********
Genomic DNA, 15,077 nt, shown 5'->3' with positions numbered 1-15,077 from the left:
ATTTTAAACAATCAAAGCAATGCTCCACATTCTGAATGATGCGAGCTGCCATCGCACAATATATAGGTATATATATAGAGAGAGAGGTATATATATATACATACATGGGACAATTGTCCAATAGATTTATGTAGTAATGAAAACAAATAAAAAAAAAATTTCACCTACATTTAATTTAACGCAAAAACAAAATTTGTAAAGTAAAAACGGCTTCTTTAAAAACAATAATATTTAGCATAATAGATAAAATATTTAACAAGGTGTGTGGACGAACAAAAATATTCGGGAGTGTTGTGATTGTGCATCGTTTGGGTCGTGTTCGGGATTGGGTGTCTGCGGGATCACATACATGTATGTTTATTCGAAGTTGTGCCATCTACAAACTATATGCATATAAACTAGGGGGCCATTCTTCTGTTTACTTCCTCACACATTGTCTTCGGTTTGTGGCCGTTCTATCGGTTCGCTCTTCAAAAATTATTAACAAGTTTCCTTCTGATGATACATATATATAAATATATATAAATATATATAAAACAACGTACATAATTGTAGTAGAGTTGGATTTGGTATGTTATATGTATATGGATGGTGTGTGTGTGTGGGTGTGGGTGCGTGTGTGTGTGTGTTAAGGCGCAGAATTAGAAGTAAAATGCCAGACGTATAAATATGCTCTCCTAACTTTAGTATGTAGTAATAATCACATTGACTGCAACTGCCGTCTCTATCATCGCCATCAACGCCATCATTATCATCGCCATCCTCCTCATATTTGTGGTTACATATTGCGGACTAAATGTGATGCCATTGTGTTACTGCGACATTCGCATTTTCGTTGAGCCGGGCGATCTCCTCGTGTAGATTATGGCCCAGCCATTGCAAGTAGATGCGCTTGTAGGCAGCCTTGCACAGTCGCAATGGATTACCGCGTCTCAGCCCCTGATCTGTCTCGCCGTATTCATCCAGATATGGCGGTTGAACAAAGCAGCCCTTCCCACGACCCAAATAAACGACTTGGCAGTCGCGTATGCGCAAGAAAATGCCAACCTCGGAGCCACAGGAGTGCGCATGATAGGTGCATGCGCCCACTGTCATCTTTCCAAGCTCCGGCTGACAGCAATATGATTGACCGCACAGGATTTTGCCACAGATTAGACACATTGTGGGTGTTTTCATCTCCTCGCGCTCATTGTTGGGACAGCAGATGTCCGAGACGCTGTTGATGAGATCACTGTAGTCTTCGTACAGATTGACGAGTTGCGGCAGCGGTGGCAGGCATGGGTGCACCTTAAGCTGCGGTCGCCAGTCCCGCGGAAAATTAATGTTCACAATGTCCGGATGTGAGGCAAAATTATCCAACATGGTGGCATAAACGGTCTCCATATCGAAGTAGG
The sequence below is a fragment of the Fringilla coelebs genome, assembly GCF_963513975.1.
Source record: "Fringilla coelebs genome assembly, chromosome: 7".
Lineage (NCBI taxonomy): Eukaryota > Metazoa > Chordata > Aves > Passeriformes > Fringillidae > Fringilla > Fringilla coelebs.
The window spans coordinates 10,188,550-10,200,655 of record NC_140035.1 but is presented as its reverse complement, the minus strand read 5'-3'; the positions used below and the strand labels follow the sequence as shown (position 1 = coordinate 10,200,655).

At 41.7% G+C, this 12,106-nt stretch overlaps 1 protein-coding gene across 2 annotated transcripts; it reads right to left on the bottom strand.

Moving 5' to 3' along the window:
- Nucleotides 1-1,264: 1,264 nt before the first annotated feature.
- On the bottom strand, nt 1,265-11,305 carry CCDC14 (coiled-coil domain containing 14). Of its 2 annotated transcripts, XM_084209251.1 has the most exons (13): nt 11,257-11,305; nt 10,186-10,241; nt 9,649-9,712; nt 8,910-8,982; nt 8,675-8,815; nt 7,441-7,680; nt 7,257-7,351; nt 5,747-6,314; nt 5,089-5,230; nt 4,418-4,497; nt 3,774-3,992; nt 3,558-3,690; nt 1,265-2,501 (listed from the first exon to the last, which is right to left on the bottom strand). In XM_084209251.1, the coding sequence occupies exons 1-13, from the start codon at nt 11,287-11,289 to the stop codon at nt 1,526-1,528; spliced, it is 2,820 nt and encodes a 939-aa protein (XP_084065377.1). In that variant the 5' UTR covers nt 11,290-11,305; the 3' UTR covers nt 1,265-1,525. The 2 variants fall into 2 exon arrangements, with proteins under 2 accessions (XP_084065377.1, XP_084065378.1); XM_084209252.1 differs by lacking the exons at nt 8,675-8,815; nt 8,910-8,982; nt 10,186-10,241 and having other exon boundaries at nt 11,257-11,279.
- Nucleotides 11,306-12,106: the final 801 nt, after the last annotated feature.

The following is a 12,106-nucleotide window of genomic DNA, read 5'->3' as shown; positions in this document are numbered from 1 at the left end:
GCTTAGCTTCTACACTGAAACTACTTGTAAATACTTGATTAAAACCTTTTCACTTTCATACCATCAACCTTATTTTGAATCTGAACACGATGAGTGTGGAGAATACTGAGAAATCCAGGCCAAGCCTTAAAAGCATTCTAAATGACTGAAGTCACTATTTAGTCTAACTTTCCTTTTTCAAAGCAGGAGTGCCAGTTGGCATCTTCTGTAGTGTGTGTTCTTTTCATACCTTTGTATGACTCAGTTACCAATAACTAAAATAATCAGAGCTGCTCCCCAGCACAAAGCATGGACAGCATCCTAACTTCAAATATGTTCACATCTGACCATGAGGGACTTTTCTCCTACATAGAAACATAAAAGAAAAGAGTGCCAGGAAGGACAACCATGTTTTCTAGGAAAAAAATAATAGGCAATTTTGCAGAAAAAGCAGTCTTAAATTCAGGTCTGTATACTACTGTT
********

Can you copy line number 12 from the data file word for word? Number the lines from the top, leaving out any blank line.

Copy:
The following is a 12,106-nucleotide window of genomic DNA, read 5'->3' as shown; positions in this document are numbered from 1 at the left end: